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Can't find Queen, did find queen cells..what to do?


Hello everyone,

We picked up and transferred our first bee colony into our hive about a week ago. We gave them some time to settle down and then yesterday, we did a first inspection (will post a video as soon as it is edited).

Although there were a couple of bees in the super with flow frames, not much activity was going on there. This was as expected, since the colony came on 6 frames and we added two new frames with wax foundation.

We checked the broodbox and all looked pretty good. Lots of capped worker bee cells, cells with eggs and larvae in different stages in them as well, a nice stash of capped honey cells, worker bees working on filling more cells with nectar, cells with pollen, bees have been pretty active gathering pollen en nectar, bees working on building out cells on the two new frames with wax foundation, etc…

However, we did not find the queen. When doing the transfer of the colony, a week ago (see video here: Video: Transferring 1st colony into flow frame hive in France), we did not see the queen either, but did not take a lot of time looking for her, so we might have overlooked her then. And we might have overlooked her yesterday as well, should she have been covered with worker bees.

We did find a couple of unfinished queen cells (3-4, or so). We decided to leave them there, since we did not see the queen and could not be completely certain that there is still a queen. I’m pretty sure she must be around, since we saw eggs and larvae.

*Did we make the right decision by not destroying the started queen cells? (They are still only the round and open beginnings of a queen cell. I’m not even sure if there is an egg in them).

Additional info: we saw some capped drone cells at the bottom of a couple of the frames (still on the wax-part, not on the wooden frame), but no drones. We left those intact as well.

Please let me know what you think.



Where are you?
Do fellow beekeepers run two brood boxes in your locality? If they do you should be running them similarly till you get the flow frames on.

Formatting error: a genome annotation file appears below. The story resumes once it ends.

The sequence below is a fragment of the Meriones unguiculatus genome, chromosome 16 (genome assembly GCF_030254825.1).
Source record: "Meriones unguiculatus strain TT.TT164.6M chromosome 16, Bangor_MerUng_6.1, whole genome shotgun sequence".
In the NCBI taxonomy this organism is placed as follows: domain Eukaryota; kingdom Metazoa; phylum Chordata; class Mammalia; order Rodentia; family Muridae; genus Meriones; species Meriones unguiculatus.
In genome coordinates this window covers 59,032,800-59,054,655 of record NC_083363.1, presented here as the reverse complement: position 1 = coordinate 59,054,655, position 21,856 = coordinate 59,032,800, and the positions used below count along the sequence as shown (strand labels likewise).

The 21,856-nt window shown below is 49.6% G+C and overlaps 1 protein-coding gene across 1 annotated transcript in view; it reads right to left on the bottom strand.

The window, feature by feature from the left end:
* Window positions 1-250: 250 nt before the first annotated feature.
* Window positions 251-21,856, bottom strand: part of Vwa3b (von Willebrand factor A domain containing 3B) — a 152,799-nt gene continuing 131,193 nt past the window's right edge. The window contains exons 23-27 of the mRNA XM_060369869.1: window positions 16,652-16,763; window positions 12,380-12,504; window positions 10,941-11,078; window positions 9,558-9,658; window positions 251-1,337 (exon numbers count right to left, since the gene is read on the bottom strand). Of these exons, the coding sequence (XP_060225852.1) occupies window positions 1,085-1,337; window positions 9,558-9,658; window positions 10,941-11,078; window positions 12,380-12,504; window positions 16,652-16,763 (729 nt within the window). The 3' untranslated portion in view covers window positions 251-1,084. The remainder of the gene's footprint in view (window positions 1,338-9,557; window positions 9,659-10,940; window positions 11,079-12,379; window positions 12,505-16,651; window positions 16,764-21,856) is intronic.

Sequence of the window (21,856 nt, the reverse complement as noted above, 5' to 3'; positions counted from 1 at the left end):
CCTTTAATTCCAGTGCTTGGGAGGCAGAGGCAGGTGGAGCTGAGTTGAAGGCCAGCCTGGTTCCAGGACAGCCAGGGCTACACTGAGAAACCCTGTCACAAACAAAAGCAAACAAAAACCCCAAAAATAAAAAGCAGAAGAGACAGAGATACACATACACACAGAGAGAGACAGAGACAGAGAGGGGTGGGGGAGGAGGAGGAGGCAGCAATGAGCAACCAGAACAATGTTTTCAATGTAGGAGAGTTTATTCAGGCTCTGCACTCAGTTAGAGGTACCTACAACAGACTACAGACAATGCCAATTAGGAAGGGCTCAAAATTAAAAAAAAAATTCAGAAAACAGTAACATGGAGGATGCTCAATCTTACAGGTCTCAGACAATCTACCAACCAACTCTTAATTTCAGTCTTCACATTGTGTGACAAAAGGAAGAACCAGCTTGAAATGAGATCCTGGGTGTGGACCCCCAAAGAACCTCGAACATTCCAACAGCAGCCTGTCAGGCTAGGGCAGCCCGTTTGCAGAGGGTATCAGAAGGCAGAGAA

If the brood frames are not drawn it might be too early for your super.
If you are seeing cells with eggs then your queen should be there.
These queen cells, post a picture.
Are they queen cups or queen cells? Is there anything in them?
Yes best not destroyed till you know more
Drones, yes leave.

Have a look here


You did right. To this day, I’ve taken the advice of my old beekeeper friends and never, ever, destroy a queen cell.
You mentioned eggs , 1 per cell I assume, so everything is fine. Most bees keep some queen cups around all the time.

I don’t destroy any queen cells/cups because I don’t know what the bees know. It’d be like walking into your home 1 week into a 2 month long renovation project and saying, “omg, there’s no paint on these walls!”, and then firing the contractor because of it…

I recommend my previous instructions to another poster::

  1. Place lawn chair in close proximity to hive:
  2. Crack open a honey lager or favorite beverage and enjoy until empty.
  3. Repeat #2
  4. Repeat #'s 1,2,3 for 7-10 days and recheck hive.


@Dee - We are in the Auvergne, which is in the middle of France. As far as I know, fellow beekeepers do not run two brood boxes, just the one broodbox in the winter, and then a super in the spring and summer on top of that.

Not all brood frames are drawn, yet, they are working on it. However, on advice of the beekeeper who sold us the colony, we placed the (flow frames) super on top, as there is more than enough food available and placing it should help prevent swarming.

They are indeed queen cups, not cells, thanks for pointing out the technical term in English! I have not checked if there is anything in them, t.b.h. I will be sure to do so next time.

Thanks for the link, I will check it out!

Here’s a picture:

@Red_Hot_Chilipepper - Thanks for the reply, info and good advice. I was actually seriously planning on placing some kind of seating near to the beehive, because it is very enjoyable to look at all the busy bee activity.

So, basically, I can assume that we’ve just overlooked the queen, right?


If you’ve found eggs your queen is alive n well. I’ve had problems finding Her Magesty many times before. The new eggs n larva are just as good a sign that she’s doing her job.

Good luck n enjoy the journey …


I hardly ever try to find the queen. If I find eggs and larvae in a good pattern that is usually enough for me. Its quite intrusinve to dig out the queen each inspection, you just need evidence of her presence.



Thanks for the replies and reassurances, Gerald and Rob! I did not know it is actually quite common to not necessarily see the queen during an inspection.